The most immediate image, however, is praise for a very beautiful cherry tree in full bloom. A thief of blossoms -- usually of cherries but sometimes of plums or other blossoms -- means someone who breaks off a blossoming sprig and takes it home. Popular renga grew out of linked verse festivals held under cherry trees in full bloom (hana-no-moto) in the 12th and 13th centuries, when the custom of taking home a sprig of cherry blossoms was tolerated to a certain extent for religious reasons, since the sprig was to believed to be part of the body of the cherry-tree god, and the sprigs were worshiped in people's homes. The custom continued over the centuries.

The term "blossom thief" also came to refer to doing something for the sake of great beauty or value that ordinarily wouldn't be allowed. For example, prince Atsumichi (981-1007) wrote the following waka when he visited the mansion of the aristocrat and poet Fujiwara Kintou bearing a sprig of cherry blossoms for his host:

If my name
be Blossom Thief
so be it!
I break off only
a single branch


The prince visited with his new lover, the famous woman poet Izumi Shikibu, who is doubtless the greatest blossom of all in the poem, though she is not mentioned directly. The relationship was a bit scandalous, since a short time earlier Izumi Shikibu had been the lover of prince Atsumichi's older half-brother, who suddenly died of the plague, making prince Atsumichi's actions a bit thief-like. Still, Izumi Shikibu is such a superb poet and person that the prince feels sure he will be forgiven.

In Issa's hokku, many people in his hometown are probably breaking off sprigs with cherry blossoms on them to take home with them, but Issa focuses on an expensive, decorated palanquin. The character Issa uses (輿) is usually read o-mikoshi, the special palanquin of the emperor or a god that is carried on the shoulders of many men, and this is the reading of the editors of Issa's collected works. Issa might also be using the term ironically to refer to any pompously luxurious palanquin. The scholar Maruyama Kazuhiko, however, reads norimono, which is also possible. A norimono was a special luxurious palanquin hanging from a thick, horizontal beam carried by two carriers, one in front and one in back, that had sliding doors on the sides, as opposed to an ordinary palanquin that was open at the sides or often simply a seat hanging from a pole.

In Issa's time only a few people were allowed to ride in an enclosed palanquin: high-ranking samurai, high-ranking monks, herbal and/or acupuncture doctors, women, children, and commoner males who had paid to get special permission from the authorities. I doubt Issa is referring to the emperor, and unless there is a festival going on, it wouldn't be a palanquin carrying a god. It seems likely that Issa is referring to someone of rank or power who has stopped beneath the tree because of its striking beauty and is breaking off a sprig to carry with him or her, probably as a gift to someone who hasn't been able to see the tree. The tone of the hokku is exclamatory, as if Issa were pointing out a shocking crime in progress.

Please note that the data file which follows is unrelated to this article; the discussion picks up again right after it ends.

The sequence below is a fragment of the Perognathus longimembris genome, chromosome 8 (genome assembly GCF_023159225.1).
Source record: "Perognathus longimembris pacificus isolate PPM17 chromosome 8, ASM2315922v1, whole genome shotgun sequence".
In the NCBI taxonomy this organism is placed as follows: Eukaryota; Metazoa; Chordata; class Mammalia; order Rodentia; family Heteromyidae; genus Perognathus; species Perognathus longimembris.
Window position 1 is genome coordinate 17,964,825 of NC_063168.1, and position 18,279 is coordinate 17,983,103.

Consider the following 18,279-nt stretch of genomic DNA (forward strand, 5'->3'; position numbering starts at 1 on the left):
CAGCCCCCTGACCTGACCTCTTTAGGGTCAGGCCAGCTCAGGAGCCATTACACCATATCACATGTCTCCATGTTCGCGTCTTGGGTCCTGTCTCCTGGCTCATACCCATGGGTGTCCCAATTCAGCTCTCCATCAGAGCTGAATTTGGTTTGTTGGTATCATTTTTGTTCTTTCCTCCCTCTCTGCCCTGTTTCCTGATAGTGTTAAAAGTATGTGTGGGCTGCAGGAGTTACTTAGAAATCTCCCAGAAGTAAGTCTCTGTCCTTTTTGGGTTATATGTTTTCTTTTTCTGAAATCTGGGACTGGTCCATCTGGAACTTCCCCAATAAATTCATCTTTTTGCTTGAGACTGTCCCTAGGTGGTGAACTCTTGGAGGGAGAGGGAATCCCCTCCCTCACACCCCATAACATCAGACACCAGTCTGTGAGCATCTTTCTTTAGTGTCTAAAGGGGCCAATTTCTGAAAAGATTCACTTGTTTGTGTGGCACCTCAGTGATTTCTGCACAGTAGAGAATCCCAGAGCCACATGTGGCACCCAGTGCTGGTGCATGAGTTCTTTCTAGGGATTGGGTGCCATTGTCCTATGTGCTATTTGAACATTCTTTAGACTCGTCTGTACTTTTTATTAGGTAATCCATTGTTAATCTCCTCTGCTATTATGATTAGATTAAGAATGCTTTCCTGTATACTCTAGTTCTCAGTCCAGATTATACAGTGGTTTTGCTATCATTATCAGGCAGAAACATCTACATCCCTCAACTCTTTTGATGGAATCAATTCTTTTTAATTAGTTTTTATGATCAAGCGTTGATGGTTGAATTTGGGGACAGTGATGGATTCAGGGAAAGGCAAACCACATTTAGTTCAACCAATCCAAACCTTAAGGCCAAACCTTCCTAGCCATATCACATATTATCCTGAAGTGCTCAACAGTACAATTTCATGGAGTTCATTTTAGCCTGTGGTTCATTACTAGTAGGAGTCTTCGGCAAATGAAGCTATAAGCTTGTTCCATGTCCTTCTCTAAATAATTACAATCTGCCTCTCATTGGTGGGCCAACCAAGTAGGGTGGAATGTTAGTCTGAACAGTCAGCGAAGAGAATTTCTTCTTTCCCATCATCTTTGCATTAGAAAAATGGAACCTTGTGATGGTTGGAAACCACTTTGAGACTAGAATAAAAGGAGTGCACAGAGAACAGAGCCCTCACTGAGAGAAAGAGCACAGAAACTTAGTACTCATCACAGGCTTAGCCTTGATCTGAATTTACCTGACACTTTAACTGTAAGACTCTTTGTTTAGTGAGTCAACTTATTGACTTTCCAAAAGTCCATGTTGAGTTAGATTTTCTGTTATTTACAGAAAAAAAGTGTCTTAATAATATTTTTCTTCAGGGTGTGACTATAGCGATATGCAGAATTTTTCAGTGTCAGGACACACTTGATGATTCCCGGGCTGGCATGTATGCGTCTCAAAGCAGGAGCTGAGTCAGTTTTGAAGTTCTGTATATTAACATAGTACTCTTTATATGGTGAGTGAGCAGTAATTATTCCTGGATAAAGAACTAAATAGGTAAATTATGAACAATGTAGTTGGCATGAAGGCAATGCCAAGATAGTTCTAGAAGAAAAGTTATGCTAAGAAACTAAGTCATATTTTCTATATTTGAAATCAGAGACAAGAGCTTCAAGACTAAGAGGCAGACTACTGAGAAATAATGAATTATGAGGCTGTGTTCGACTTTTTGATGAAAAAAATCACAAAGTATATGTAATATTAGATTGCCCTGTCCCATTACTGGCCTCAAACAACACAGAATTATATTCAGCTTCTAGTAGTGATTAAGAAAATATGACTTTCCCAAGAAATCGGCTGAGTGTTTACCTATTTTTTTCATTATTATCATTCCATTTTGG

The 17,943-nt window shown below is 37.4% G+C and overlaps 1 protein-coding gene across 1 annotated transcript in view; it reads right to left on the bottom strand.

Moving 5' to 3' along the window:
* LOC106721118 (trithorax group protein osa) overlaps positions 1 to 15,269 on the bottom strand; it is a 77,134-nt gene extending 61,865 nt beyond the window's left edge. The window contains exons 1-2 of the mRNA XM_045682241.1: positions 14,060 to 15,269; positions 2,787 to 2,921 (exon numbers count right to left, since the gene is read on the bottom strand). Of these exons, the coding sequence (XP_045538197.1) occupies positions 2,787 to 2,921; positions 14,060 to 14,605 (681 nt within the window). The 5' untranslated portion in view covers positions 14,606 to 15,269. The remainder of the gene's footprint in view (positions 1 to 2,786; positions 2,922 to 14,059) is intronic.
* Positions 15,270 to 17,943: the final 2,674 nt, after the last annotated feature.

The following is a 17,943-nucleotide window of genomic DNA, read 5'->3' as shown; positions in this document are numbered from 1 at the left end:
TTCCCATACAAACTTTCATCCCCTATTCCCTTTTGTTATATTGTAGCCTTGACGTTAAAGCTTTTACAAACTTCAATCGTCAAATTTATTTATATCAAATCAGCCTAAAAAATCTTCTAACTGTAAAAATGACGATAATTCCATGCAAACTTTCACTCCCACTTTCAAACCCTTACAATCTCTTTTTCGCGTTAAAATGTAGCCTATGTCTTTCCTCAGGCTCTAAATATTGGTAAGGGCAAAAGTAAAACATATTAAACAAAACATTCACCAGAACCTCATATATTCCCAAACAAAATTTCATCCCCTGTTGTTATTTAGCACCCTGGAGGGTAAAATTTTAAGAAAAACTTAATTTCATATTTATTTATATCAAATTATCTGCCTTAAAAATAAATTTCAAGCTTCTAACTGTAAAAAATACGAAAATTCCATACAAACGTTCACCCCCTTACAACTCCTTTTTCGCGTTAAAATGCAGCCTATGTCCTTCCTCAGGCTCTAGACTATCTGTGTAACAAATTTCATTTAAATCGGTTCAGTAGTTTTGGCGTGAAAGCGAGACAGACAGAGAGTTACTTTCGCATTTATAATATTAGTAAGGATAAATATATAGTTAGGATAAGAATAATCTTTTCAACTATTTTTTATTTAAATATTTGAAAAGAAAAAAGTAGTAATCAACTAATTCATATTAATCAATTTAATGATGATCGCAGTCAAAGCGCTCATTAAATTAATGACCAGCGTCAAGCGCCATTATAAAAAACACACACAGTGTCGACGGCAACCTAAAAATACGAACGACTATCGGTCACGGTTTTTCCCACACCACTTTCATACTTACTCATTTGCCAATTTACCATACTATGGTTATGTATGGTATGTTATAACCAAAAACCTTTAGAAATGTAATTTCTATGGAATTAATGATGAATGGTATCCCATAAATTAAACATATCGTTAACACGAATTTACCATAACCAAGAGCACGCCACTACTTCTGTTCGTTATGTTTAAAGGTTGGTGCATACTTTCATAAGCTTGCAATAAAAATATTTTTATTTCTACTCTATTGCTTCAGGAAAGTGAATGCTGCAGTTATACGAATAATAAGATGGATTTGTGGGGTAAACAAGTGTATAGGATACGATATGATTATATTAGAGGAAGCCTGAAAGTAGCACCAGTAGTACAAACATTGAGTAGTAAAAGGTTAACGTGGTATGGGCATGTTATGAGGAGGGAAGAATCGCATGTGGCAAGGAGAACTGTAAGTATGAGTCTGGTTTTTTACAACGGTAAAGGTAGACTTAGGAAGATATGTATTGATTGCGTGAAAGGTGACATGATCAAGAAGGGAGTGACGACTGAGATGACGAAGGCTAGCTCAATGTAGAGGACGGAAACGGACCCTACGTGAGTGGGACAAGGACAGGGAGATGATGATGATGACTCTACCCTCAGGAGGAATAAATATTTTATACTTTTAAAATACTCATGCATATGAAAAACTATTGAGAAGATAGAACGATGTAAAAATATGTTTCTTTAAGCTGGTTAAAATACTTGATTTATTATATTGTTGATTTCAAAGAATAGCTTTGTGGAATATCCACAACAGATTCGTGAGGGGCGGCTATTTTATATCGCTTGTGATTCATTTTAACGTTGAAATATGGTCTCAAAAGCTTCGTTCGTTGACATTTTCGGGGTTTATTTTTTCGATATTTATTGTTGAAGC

Actually it must be mock-exclamatory, since Issa is at the same time suggesting that this cherry tree is so extremely beautiful that even people who usually ride hidden inside fancy palanquins are willing to get out and act like an ordinary commoner blossom thief. There is no doubt some social satire here, but Issa is also expressing his highest praise for the tree, which is able to make people of all classes humble before it. This is consistent with Issa's usual view that all humans of whatever class are equal in the eyes of Amida.

Chris Drake


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. Float with Dragon Decoration .
From Omi Hachiman Sagicho Festival 近江八幡 左義長まつり


. Matsuyama no mikoshi 松山のみこし mikoshi models .
Ehime


. otabisho, o-tabisho 御旅所 / お旅所 sacred resting point .
for the mikoshi during a procession

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santai mikoshi 三体みこし three mikoshi
for the Gion Festival of Onomichi 尾道祇園祭

. Hiroshima Folk Art - 広島県    .

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Shizuki Mikoshi 志筑神興
. Hyogo Folk Art - 兵庫県  .



. WKD : Festivals of Japan  


. WKD : mikoshigusa 神輿草(みこしぐさ) mikoshi plant .
Geranium nepalense. cranesbill


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2 comments:

Gabi Greve - Darumapedia said...

Hyogo Kasai town 加西市 - 北条 Hojo

Hoojoo no futonyatai 北条の布団屋台 Hojo Futon Floats

Shizuki Mikoshi 志筑神興 mikoshi from Shizuki town
播州地方のみこし mikoshi from Banshu


Banshu no aki matsuri 播州の秋祭り Autumn festival at Banshu
布団屋台 special festival Mikoshi portable shrines
,
Folk art from Hyogo
.

Gabi Greve - Darumapedia said...

yatai to oni 屋台と鬼 Oni decorations of festival floats
森稲荷神社 Mori Inari Jinja
亀崎潮干祭 Kanzaki Shiohi Matsuri Festival floats
and more
https://kappapedia.blogspot.jp/2017/05/oni-yatai-festival-floats.html
.